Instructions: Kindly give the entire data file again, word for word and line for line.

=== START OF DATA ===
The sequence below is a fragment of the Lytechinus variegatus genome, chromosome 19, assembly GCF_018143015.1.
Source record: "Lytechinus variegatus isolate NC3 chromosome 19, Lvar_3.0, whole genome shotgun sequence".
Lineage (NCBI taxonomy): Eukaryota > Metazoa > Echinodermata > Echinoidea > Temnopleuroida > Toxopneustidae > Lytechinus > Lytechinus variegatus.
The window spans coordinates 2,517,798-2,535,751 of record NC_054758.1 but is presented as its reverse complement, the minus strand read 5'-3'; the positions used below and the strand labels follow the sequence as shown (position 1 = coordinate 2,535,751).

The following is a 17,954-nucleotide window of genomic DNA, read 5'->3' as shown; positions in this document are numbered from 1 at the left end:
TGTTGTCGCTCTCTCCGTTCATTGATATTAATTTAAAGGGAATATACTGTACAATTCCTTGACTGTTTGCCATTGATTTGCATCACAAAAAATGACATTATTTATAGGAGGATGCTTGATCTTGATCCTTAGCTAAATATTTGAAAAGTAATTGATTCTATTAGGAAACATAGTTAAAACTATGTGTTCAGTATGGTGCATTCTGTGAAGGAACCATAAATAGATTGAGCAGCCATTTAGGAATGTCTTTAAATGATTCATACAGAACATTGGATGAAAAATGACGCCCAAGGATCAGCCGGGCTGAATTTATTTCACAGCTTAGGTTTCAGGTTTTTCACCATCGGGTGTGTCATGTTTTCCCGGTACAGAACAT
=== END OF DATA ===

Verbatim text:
The sequence below is a fragment of the Lytechinus variegatus genome, chromosome 19, assembly GCF_018143015.1.
Source record: "Lytechinus variegatus isolate NC3 chromosome 19, Lvar_3.0, whole genome shotgun sequence".
Lineage (NCBI taxonomy): Eukaryota > Metazoa > Echinodermata > Echinoidea > Temnopleuroida > Toxopneustidae > Lytechinus > Lytechinus variegatus.
The window spans coordinates 2,517,798-2,535,751 of record NC_054758.1 but is presented as its reverse complement, the minus strand read 5'-3'; the positions used below and the strand labels follow the sequence as shown (position 1 = coordinate 2,535,751).

The following is a 17,954-nucleotide window of genomic DNA, read 5'->3' as shown; positions in this document are numbered from 1 at the left end:
TGTTGTCGCTCTCTCCGTTCATTGATATTAATTTAAAGGGAATATACTGTACAATTCCTTGACTGTTTGCCATTGATTTGCATCACAAAAAATGACATTATTTATAGGAGGATGCTTGATCTTGATCCTTAGCTAAATATTTGAAAAGTAATTGATTCTATTAGGAAACATAGTTAAAACTATGTGTTCAGTATGGTGCATTCTGTGAAGGAACCATAAATAGATTGAGCAGCCATTTAGGAATGTCTTTAAATGATTCATACAGAACATTGGATGAAAAATGACGCCCAAGGATCAGCCGGGCTGAATTTATTTCACAGCTTAGGTTTCAGGTTTTTCACCATCGGGTGTGTCATGTTTTCCCGGTACAGAACAT